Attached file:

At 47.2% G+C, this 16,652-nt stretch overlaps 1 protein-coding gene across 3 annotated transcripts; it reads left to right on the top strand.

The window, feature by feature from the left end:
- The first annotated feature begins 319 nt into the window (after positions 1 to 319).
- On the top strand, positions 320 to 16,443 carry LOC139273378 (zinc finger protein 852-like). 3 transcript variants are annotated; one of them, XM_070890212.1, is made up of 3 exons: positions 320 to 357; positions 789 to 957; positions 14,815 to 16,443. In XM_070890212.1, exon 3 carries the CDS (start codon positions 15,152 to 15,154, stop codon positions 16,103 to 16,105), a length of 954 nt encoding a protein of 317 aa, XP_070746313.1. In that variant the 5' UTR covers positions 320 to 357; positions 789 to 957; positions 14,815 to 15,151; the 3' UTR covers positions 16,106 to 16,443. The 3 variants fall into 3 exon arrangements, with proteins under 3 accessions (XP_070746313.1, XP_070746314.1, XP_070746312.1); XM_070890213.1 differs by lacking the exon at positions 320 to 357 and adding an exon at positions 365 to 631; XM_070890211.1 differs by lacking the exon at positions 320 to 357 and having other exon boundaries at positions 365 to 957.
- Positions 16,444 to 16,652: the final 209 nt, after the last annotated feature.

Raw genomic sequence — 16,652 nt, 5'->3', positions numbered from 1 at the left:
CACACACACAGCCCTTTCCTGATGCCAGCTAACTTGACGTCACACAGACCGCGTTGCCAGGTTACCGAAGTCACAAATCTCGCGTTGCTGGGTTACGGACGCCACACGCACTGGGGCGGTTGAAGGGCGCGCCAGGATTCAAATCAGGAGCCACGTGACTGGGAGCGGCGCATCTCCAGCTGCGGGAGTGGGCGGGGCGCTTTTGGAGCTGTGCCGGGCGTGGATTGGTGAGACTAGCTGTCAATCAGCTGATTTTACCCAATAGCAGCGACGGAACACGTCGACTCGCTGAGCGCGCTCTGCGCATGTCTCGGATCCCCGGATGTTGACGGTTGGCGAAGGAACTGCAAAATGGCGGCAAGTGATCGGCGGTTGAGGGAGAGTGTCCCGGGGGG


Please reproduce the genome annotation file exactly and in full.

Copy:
At 47.2% G+C, this 16,652-nt stretch overlaps 1 protein-coding gene across 3 annotated transcripts; it reads left to right on the top strand.

The window, feature by feature from the left end:
- The first annotated feature begins 319 nt into the window (after positions 1 to 319).
- On the top strand, positions 320 to 16,443 carry LOC139273378 (zinc finger protein 852-like). 3 transcript variants are annotated; one of them, XM_070890212.1, is made up of 3 exons: positions 320 to 357; positions 789 to 957; positions 14,815 to 16,443. In XM_070890212.1, exon 3 carries the CDS (start codon positions 15,152 to 15,154, stop codon positions 16,103 to 16,105), a length of 954 nt encoding a protein of 317 aa, XP_070746313.1. In that variant the 5' UTR covers positions 320 to 357; positions 789 to 957; positions 14,815 to 15,151; the 3' UTR covers positions 16,106 to 16,443. The 3 variants fall into 3 exon arrangements, with proteins under 3 accessions (XP_070746313.1, XP_070746314.1, XP_070746312.1); XM_070890213.1 differs by lacking the exon at positions 320 to 357 and adding an exon at positions 365 to 631; XM_070890211.1 differs by lacking the exon at positions 320 to 357 and having other exon boundaries at positions 365 to 957.
- Positions 16,444 to 16,652: the final 209 nt, after the last annotated feature.

Raw genomic sequence — 16,652 nt, 5'->3', positions numbered from 1 at the left:
CACACACACAGCCCTTTCCTGATGCCAGCTAACTTGACGTCACACAGACCGCGTTGCCAGGTTACCGAAGTCACAAATCTCGCGTTGCTGGGTTACGGACGCCACACGCACTGGGGCGGTTGAAGGGCGCGCCAGGATTCAAATCAGGAGCCACGTGACTGGGAGCGGCGCATCTCCAGCTGCGGGAGTGGGCGGGGCGCTTTTGGAGCTGTGCCGGGCGTGGATTGGTGAGACTAGCTGTCAATCAGCTGATTTTACCCAATAGCAGCGACGGAACACGTCGACTCGCTGAGCGCGCTCTGCGCATGTCTCGGATCCCCGGATGTTGACGGTTGGCGAAGGAACTGCAAAATGGCGGCAAGTGATCGGCGGTTGAGGGAGAGTGTCCCGGGGGG